Objective of QMI
- Assess quality of decision making
- Identify strengths and areas for improvement,
- Inform performance reporting to TBS on program results
- Conducted by a third-party reviewer
- Assessment period: August 1, 2019 to October 31, 2019
- 75 hearings were sampled from 49 randomly selected cases
- Only Detention reviews were sampled
- 11 SOGIE hearings between December 2018 and October 2019 were assessed
Key Highlights of 2018-2019 ID QMI – See Table 1 below
- Strengths identified in the report (based on the sample data)
- Reasons are provided within the statutory time-limits, in accordance with the Chairperson’s guideline on detention in 100% of hearings assessed
- The member treats participants with sensitivity and respect in 100% of hearings assessed
- The member uses plain language in 100% of hearings assessed
- The member identifies applicable legislation, regulations, rules, or guidelines in the proceeding in 100% of hearings assessed
- The member identifies applicable legislation, regulations, rules, or guidelines in the decision in 98.5% of hearings assessed
Linkages between the 2017-18 Audit on Long Term Detentions and the 2019-20 ID QMI - See table 2 below
The overall findings of the 2017-18 audit on long term detentions indicated that substantive changes were required to the way the Immigration Division (ID) manages, conducts and decides detention reviews. The IRB agreed with the audit recommendations and launched a comprehensive action plan that included the implementation of a new Chairperson’s Guideline on Detention, revised procedures and advanced training.
To address this, additional questions were added to the 2019-20 ID QMI to assess improvements made since the findings of the Long-term Detention Review Audit.
- Summary of positive findings noted in this QMI as a result of actions taken in response to the Report of the 2017-2018 External Audit (Detention Reviews) –
- The member ensures parties have an opportunity to present and respond to evidence and to make representations in 99% of hearings assessed
- The members do not hesitate to simplify their language, particularly with respect to alternatives to detention, in 100% of hearings assessed
- The member undertakes a fresh assessment of the issues at each hearing and gives due consideration to new circumstances in 100% of hearings assessed
- The member hears evidence from potential bondspersons and other witnesses when assessing alternatives to detention in 100% of hearings assessed
Table 1: Recommendations and Response to the 2019-20 ID QMI
The ID has developed a management response action plan (MRAP) that will address the following recommendations made by the reviewer by the end of Q1 2021-22:
|Recommendation||Management Response and Action Plan:|
|1. A professional training session or a communiqué addressed to all members could make them aware of the importance of adapting the explanations according to whether the person is vulnerable, whether a designated representative and/or counsel is present, or according to the sequence of detention reviews.||The ID recently issued an aide-mémoire for members’ use in detention review hearings to assist them in addressing the detainee in plain language that is accessible to unrepresented persons. In addition, the ID will remind members during a professional development session and/or by way of a memo to adapt their language and explanations according to the particular circumstances of the proceeding.|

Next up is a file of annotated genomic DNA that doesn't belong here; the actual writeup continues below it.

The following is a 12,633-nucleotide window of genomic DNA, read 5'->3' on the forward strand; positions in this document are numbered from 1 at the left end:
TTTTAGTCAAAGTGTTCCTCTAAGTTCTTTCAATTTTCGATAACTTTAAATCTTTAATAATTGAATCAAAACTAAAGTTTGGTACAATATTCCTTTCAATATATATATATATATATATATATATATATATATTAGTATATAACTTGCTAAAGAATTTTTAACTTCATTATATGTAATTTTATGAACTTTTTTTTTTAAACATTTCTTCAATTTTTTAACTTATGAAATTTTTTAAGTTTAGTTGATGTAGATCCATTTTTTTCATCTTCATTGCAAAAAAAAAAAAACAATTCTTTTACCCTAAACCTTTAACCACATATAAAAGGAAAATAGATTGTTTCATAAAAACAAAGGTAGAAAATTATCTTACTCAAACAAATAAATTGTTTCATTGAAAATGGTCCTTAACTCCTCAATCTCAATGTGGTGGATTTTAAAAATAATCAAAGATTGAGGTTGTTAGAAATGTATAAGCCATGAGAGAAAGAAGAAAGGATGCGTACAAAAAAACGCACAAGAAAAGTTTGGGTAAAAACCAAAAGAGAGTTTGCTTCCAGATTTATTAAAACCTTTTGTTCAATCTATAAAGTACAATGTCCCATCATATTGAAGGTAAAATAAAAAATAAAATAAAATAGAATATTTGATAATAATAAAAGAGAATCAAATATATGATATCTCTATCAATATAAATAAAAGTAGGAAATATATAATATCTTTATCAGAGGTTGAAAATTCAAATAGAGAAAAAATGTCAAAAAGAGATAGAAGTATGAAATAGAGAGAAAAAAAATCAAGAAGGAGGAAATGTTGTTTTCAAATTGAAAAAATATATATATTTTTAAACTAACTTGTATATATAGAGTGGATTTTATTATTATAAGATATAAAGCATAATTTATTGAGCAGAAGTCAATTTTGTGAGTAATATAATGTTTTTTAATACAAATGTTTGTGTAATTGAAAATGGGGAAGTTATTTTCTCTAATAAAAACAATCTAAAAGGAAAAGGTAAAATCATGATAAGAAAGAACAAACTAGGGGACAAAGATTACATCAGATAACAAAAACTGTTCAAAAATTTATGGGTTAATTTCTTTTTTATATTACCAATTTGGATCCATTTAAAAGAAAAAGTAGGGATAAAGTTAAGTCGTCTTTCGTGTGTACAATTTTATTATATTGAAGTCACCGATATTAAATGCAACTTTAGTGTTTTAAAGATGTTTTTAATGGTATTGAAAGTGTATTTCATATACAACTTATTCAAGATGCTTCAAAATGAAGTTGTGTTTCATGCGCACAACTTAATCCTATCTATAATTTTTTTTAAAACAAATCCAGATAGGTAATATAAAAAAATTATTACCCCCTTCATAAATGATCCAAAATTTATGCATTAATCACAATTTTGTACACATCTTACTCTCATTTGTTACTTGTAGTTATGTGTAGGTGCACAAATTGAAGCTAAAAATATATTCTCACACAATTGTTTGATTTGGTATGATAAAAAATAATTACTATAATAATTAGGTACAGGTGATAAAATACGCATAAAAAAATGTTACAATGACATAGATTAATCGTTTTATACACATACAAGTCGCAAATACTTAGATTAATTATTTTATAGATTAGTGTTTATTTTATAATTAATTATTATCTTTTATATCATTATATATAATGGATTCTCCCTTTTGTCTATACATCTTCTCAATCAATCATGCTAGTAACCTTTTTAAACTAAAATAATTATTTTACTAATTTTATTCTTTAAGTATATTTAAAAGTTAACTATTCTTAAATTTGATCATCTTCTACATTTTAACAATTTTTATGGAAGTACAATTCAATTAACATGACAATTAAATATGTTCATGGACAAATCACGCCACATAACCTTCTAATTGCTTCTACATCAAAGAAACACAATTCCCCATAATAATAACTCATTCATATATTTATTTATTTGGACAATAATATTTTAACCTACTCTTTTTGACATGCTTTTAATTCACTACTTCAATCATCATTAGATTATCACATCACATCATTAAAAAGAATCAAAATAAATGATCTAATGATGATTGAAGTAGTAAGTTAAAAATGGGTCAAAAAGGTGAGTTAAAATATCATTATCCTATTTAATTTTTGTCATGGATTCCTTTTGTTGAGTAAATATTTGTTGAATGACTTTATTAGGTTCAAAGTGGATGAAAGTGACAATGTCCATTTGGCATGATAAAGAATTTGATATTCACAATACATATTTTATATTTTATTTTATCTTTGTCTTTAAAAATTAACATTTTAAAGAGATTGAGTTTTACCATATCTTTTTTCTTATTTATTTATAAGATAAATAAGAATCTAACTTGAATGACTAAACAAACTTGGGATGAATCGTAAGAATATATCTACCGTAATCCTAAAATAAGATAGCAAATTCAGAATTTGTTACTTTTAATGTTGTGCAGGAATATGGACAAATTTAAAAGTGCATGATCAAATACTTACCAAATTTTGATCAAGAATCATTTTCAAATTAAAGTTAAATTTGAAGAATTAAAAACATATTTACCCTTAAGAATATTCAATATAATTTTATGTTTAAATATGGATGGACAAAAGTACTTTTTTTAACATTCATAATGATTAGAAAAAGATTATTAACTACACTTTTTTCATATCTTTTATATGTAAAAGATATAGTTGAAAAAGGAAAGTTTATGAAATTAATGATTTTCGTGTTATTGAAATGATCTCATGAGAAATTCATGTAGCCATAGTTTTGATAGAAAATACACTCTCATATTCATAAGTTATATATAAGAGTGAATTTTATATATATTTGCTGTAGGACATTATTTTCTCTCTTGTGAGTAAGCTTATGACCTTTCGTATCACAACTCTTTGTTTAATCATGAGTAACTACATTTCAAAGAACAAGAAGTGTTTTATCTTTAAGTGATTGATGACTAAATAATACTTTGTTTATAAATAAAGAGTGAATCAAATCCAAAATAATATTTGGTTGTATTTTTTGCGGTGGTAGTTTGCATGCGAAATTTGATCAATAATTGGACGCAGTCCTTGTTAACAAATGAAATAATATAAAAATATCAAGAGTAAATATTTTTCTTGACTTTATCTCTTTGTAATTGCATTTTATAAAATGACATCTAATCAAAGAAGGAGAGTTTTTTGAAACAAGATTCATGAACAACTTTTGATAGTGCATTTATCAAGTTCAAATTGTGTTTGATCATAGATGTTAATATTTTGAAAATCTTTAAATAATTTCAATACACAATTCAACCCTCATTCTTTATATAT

|2. A communiqué could remind all members of the importance of summarizing for the record, any discussions or changes that may have occurred during a break or an adjournment.||The ID will remind all members during a professional development session to summarize for the record any discussions or other developments that may have occurred during an adjournment of the hearing. The ID will also amend its aide-mémoire for members’ use during detention review hearings to incorporate this recommendation.|
|3. With respect to the appointment of designated representatives, the procedure leading to the presence of a designated representative in the hearing room may require a review, and training at the regional level on the responsibilities of members in the appointment of designated representatives may be appropriate.||The ID is in the process of engaging the services of a mental health law expert to develop a reference document and deliver a training session to members that would assist them in dealing effectively and humanely with detained individuals who are experiencing mental health issues. It is expected that this initiative will support members in determining the circumstances when the appointment of a designated representative would be appropriate. The ID will also ensure that members are reminded of their responsibilities in the appointment of a designated representative.|
|4. It is recommended that the ID develop a communiqué for members to raise awareness about the importance of facilitating the participation of the person detained in the hearing by:
- Ensuring that all relevant evidence is disclosed by the Minister in advance and with enough time to allow the detained person or their counsel to review it and respond;
- That all evidence is translated for the person detained where appropriate, and routinely asking the person detained on the record if the evidence has been translated for them;